I am very new to gardening. I am going to plant in two 4 by 8 foot raised beds. One is for peppers and the other for tomatoes. How many plants should i put in each bed? thanks for your time.
Depends on variety, type and growth culture used.
Some folks would stake 10 or more. Some of those folks would wish they hadn't. I'd cage a staggered row of six and cuss that for being too close.
P.S. Common peppers don't get as big as most tomato varieties and can deal with closer spacing.
There should be instructions on the seed pack or plant marker. Yes?
I use 4 x 8 raised beds for tomatoes & peppers.
DO you plan on planting bush tomatoes or vine tomatoes? That could make a big difference in your plant spacing. I like to grow a few heirloom tomatoes which are usually viney.
One thing I did that worked very well (on my 3rd year now) is this:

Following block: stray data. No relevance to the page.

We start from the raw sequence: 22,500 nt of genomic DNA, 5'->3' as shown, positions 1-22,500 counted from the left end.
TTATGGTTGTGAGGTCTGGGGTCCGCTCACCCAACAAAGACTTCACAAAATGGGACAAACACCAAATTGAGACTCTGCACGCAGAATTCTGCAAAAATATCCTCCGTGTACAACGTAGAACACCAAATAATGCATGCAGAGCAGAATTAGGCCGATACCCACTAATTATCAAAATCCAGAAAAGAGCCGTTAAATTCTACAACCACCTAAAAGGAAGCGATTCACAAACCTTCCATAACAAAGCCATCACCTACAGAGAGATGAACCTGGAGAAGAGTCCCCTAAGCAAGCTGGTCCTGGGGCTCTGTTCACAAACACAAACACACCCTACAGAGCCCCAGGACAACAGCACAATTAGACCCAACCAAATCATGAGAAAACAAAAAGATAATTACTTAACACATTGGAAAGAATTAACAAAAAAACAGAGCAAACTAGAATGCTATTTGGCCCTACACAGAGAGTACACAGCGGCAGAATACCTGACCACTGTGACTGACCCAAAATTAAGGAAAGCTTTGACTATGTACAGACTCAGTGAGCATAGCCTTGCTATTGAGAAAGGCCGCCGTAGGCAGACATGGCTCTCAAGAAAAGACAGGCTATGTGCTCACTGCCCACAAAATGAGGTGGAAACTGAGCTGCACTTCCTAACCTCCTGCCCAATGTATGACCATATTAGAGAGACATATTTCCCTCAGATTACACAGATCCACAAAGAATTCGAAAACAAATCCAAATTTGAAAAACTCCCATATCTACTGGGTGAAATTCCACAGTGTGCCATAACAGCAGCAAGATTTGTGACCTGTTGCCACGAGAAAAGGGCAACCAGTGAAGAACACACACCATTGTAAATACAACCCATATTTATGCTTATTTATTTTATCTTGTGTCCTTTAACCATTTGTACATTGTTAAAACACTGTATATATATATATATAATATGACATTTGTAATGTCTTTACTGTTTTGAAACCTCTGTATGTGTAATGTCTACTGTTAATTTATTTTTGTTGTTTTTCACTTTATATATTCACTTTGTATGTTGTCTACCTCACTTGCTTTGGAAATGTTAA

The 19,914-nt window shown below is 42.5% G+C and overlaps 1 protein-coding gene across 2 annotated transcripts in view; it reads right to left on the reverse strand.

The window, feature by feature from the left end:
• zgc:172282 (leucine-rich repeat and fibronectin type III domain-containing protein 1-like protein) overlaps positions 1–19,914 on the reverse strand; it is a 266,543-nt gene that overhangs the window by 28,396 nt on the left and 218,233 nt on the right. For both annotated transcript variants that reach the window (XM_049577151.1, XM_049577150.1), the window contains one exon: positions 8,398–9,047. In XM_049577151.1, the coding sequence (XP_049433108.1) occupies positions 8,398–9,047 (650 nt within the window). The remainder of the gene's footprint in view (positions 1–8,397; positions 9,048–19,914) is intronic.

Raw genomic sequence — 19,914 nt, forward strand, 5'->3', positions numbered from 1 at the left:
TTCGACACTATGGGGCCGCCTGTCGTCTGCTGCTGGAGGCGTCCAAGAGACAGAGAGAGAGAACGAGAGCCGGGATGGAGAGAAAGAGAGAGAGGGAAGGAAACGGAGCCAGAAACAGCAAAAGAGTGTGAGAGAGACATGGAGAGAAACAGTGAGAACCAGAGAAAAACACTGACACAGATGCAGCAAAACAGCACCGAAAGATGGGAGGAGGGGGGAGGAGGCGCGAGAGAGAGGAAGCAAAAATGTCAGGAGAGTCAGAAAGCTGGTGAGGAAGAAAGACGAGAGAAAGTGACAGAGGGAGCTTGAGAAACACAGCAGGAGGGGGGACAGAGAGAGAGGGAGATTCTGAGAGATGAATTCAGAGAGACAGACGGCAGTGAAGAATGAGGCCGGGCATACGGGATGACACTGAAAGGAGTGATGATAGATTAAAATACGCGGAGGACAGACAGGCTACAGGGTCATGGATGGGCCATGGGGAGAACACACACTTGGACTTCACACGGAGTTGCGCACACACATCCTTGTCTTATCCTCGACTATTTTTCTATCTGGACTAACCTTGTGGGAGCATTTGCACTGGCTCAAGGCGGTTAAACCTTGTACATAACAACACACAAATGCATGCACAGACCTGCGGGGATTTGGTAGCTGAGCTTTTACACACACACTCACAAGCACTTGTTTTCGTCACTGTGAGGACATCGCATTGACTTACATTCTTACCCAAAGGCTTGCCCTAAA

I situated length of my raised beds facing south. I put in a trellis that runs the length of the bed. Placed it about 12-18 inches from the north side of the bed frame. I grew 4-5 tomato plants on the trellis on the north side of the bed and grew shorter plants such as peppers & eggplant on the south side of the bed. Worked great for me.
For my trellis I cut an 8 ft section of cattle panel with bolt cutters & installed 2 T posts to hang the cattle panel onto.
Here's what works best for me:
Peppers: 2 feet apart.
Tomatoes: 4 feet apart.
Any closer you increase odds of disease and you reduce yield. Don't forget these plants have root systems.